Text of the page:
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rtained and no conviction can be passed on such a complaint. 4. In the present case the evidence was led. After completion of the trial, the arguments of both the parties were heard and, thereafter, the judgment came to be delivered. Though sufficient opportunity was given to the Manager of the Bank who has filed the complaint, he has not produced any authorization from the Bank in respect of filing the complaint or to depose in support thereof. The learned Counsel for the applicant has placed reliance on the decision of the Supreme Court in the case of M.M.T.C. Ltd. and another Vs. Medchl Chemicals and Pharma (P) Ltd. and another reported in (2002) 1 SCC 234). The learned Counsel has placed reliance on the observations which are as under:The only eligibility criterion prescribed by Section 142 for maintaining a complaint under Section 138 is that the complaint must be by the payee or the holder in due course. This criterion is satisfied as the complaint is in the name and on behalf of the appellant Company. Therefore, even presuming, that initially there was no authority, still the company can, at any stage, rectify that defect. At a subsequent stage the company can send a person who is competent to represent the company. The complaints could thus not have been quashed on that ground." 5. The decision in the case of MMTC LTD (supra) would be of no help to the applicant because in the present case the evidence has been led. Arguments were over. Despite sufficient opportunity being available the authorization was not produced. In MMTC Ltd (supra) the case was quashed at the initial stage where the entire evidence had not been led. The observations in the case of MMTC LTD (supra) state that the company at any stage, rectify the defect. However, in the present case, despite sufficient opportunity being available, the defect was not rectified. 6. Thereafter the learned Counsel for the applicant has placed reliance on the decision of the Supreme Court in the case of Vishwa Mitter of M/s. Vijay Bharat Cigarette Stores, Dalhousie Road, Pathankot Vs. O.P. Poddar and others reported in (1983) 4 SCC 701). He has placed reliance on the observation therein that anyone can set the criminal law in motion. Based on this, Mr. Tambekar the learned Counsel for the applicant has submitted that the Manager was competent to file the complaint. However, the present case is not under the general law but it is under a special statute. In the case of special statute, the complainant requesting the Magistrate to take cognizance of the offence must satisfy the eligibility criteria prescribed by the special statute. In a case of present nature, the criterion would be that the complaint must be by the payee or the holder in due course. In the present case, the complaint has been filed by the Manager of the Bank. There is nothing on record to show that he was authorized by the Bank to file the said complaint which would be necessary in a case of present nature. 7. Reliance was also placed in a decision of this Court (Panaji Bench) in the case of Santan Financers & Real Estate Pvt. Ltd. Vs. Devapa A. Sarvi & another reported in (2005(2) Bom.C.R.(Cri.) 143. In the said case also it was observed that anyone can set the criminal law in motion by filing a complaint of facts constituting an offence before a Magistrate entitled to take cognizance. The said observations are made in Para-8 of the said decision. In Para-8 the Court has repeated the observations in the case of MMTC LTD (supra). However, it is pertinent to note that in Para-9 of the decision in the case of Santan (supra), this Court has observed as under:- "9. As already stated, the complaint in the case at hand was filed by the company through its Managing Director pursuant to the resolution passed by the Board of Directors of the said company which was signed by the Chairman and produced at Exh.11 before the learned Judicial Magistrate, First Class. In the light of that, the complaint could not have been dismissed for want of authority on the part of the said Managing Director either to file the complaint or to depose on behalf of the said complainant." In the present case, it is seen that no such resolution has been produced by the Manager and hence the above decision would be of no help to the applicant. 8. Lastly, reliance was placed by the learned Counsel for the applicant on a decision of learned Single Judge of Andhra Pradesh High Court in the case of The Waterbase Ltd. Vs. K. Ravindra and another reported in (2003(3) Bank CLR 646 (AP). Reliance was placed on the observations in Paras-38 to 40, wherein it is observed that the complainant has not produced the authorization. As noted earlier this decision is by a learned Single Judge of the Andhra Pradesh High Court. 9. On the other hand Mr. Joshi the learned Counsel for the respondent No.1 has placed reliance on the decision of this Court wherein the same issue has been dealt with. The said decision is in the case of Alka Toraskar Vs. Vaishya Urban Co.op.Credit Society Ltd. & anr reported in (2006(2) Bom.C.R.(Cri.) 717 (Panaji Bench). Similar facts as in the present case arose in the said case. This Court held that the complaint was not sufficiently represented before the Court as the recovery officer who has filed the complaint was not duly authorized either to lodge complaint or to give evidence. It was further observed that the resolution did not authorize the recovery officer of complainant society to either to file complaint on behalf of the society or to depose in support of the complaint. In such case, it could not be said that the complaint was filed or evidence led in support thereof was in accordance with Section 142 of NI Act. This Court has further observed that in absence of power of attorney or valid authority by complainant in favour of Recovery Officer complaint could not have been entertained. Reliance is also placed on another decision of this Court in the case of Ashok Bampto Pagui Vs. Agencia Real Canacona Pvt. Ltd., reported in (2007(6) Mh.L.J. 94). Reliance is placed on the observations made in Paras-19,20 & 21 wherein it is observed as under:- 19. In K.N. Sankaranarayanan vs. Shree Consultants, (1994(80) Company Cases 558) it was held that when a Director institutes a petition on behalf of a company without proof of authorization, the invalidity cannot be cured by a later ratification and therefore, such a petition is not maintainable. In Satish and Co. vs. S.R. Traders and others, (1997(4) All.M.R.(JOURNAL) 58) it was held that the complaint filed by the company represented by its Manager, who is not authorized to file the complaint, is not maintainable. Subsequent authorization in favour of the Manager will not revive the prosecution. However, I must hasten and add that the last observations as regards ratification or subsequent authorization will have now to give way to what the Apex Court has held in M/s. M.M.T.C. Ltd and another vs. M/s Medchl Chemicals and Phama (P) Ltd. and another (supra). However, it is nobody?s case that till the Judgment was recorded by the trial Court that any such authorization or ratification was given in favour of the said Prashant Shirodkar to file the complaint. 20. In Ruby Leather Exports vs. K. Venu, (1995(82) Company Cases 776 (Madras) the complaint was filed by a Manager, and as the records did not disclose any authorization. It was held that taking cognizance of the complaint was barred under section 142(a) of the Act. In Nibro Ltd. vs. National Insurance Co. Ltd., (1991(70) Company Cases 388) it was held that "... the powers of a company in respect of a particular matter are to be exercised by the company in general meeting, in all other cases the Board of Directors are entitled to exercise all its powers..... It is true that ordinarily the Court will not non-suit a person on account of technicalities. However, the question of authority to institute a suit on behalf of a company is not a technical matter..... It has far reaching effects. Order 29, Rule 1 of Civil Procedure Code, 1908 does not authorize persons mentioned therein to institute suits on behalf of a Corporation. It only authorizes them to sign and verify the pleadings on behalf of the Corporation. Thus, unless a power to institute a suit is specifically conferred on a particular Director, he has no authority to institute a suit on behalf of the company. Such power can be conferred by the Board of Directors only by passing a resolution in that regard." 21. A Director, as an individual Director, has no power to act on behalf of the company. He is only one of a body of Directors called the Board of Directors and alone he has no power except such as may be delegated to him by the Board of Directors or given to him by the articles of association of a company. In the case at hand, the complaint was filed by one of the Directors and as already stated by a Director who had initially complained to the Police that the subject cheque was forged by the accused, and, without any resolution of the company or any authorization from the Board of Directors. The view held by me in consistent with the views expressed in the decisions referred to hereinabove, namely, those of the Madras High Court in Ruby Leather Exports vs. K. Venu (supra), Andhra Pradesh High Court and Delhi High Court which is now confirmed by the view held by the Apex Court, in Dale and Carrington Invt. (P) Ltd. and another vs. P.K. Prathapan and others (supra) and therefore I hold that the complaint in this case was not filed by the company as required under Clause (a) of Section 142 of the Act and on such a complaint no process could have been issued much less a conviction imposed. The said Shri Prashant Shirodkar could not have filed the same merely in his capacity of a Director. He had to file the same only with authorization from the Board of Directors. As already stated, prima facie, it appears that such authorization was issued by the complainant, company in favour of Shri Pednekar as can be seen from the copy of power of attorney produced." 10. The learned Magistrate has relied on the decision of this Court in the case of Alka supra Toraskar (supra) and has come to the conclusion that the Manager Shri Maheshkumar did not have the necessary authorization to file the complaint or to depose in support of the complaint. Hence, the learned Magistrate has acquitted the respondent-accused. 11. Looking to the evidence on record, the view taken by the learned Magistrate is a reasonable and possible view. No interference is called for. Application for leave to file appeal is rejected.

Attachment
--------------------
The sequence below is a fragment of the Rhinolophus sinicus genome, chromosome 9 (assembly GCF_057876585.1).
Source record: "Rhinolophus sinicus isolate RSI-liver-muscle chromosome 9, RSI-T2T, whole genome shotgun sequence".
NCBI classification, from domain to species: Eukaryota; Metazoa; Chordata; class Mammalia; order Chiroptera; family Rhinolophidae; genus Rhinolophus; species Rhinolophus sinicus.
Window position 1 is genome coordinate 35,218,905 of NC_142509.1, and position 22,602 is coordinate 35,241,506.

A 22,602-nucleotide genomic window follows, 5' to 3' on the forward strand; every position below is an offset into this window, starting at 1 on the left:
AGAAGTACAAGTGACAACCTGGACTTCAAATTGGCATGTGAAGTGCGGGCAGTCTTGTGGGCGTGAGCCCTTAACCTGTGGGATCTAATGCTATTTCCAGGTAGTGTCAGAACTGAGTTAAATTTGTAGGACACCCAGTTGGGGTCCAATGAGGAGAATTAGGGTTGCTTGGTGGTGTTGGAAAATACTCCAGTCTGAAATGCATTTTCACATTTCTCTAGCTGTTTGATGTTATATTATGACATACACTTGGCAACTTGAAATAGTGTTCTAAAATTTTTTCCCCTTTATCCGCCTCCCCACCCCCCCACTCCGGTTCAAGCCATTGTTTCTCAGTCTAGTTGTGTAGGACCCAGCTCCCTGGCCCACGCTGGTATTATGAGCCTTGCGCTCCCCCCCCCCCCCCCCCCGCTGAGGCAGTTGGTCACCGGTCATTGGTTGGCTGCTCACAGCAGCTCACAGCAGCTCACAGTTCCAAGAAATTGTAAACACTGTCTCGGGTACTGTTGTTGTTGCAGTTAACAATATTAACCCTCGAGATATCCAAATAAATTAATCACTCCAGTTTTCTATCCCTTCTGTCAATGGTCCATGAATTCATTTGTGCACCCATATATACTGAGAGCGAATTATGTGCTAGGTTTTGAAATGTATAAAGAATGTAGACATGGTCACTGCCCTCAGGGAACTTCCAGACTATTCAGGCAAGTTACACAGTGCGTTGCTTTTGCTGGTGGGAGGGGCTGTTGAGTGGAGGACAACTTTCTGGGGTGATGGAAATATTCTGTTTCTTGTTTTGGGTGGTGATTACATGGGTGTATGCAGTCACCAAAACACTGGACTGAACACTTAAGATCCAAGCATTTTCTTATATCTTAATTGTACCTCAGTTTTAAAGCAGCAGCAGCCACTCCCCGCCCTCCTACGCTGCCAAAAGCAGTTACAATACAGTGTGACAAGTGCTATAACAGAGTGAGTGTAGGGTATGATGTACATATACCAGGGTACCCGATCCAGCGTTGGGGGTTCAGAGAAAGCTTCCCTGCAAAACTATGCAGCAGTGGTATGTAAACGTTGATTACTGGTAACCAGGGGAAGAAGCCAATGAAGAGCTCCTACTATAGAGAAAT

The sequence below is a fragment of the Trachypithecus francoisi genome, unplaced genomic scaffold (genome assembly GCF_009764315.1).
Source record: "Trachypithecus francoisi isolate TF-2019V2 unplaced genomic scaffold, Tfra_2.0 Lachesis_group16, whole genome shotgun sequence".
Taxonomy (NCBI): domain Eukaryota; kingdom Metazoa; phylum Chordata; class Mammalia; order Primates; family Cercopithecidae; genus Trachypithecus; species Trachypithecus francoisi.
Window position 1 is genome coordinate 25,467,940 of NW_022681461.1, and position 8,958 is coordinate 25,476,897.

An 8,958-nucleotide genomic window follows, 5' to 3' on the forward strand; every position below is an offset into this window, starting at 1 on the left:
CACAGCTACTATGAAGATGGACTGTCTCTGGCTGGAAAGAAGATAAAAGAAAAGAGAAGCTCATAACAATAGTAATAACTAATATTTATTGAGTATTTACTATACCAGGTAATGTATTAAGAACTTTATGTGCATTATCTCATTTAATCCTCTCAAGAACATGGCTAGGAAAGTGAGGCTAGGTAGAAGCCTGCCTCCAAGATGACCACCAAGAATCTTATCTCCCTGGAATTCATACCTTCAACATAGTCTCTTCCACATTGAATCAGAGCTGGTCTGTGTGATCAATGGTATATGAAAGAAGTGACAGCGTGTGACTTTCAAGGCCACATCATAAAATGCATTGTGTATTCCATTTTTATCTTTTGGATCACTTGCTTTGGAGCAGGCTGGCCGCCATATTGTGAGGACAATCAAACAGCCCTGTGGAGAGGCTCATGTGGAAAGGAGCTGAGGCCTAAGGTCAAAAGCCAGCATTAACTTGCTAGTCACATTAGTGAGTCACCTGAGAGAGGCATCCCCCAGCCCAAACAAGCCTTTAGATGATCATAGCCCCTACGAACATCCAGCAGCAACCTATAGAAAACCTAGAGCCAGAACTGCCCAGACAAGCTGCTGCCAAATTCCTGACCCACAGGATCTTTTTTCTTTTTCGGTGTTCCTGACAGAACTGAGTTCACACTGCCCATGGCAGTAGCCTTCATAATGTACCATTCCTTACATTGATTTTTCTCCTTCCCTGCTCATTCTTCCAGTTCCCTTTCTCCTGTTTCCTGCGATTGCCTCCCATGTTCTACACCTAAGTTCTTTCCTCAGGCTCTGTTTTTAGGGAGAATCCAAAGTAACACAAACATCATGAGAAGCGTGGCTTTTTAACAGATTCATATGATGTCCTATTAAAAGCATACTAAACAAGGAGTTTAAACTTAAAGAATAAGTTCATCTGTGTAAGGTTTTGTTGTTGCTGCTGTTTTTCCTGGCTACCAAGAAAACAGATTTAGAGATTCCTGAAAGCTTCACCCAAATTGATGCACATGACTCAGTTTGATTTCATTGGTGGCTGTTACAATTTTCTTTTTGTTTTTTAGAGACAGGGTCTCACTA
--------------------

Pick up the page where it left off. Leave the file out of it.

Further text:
"2008 ALL MR (CRI) 2511" == "2008 (2) BCR 269 (CRI)"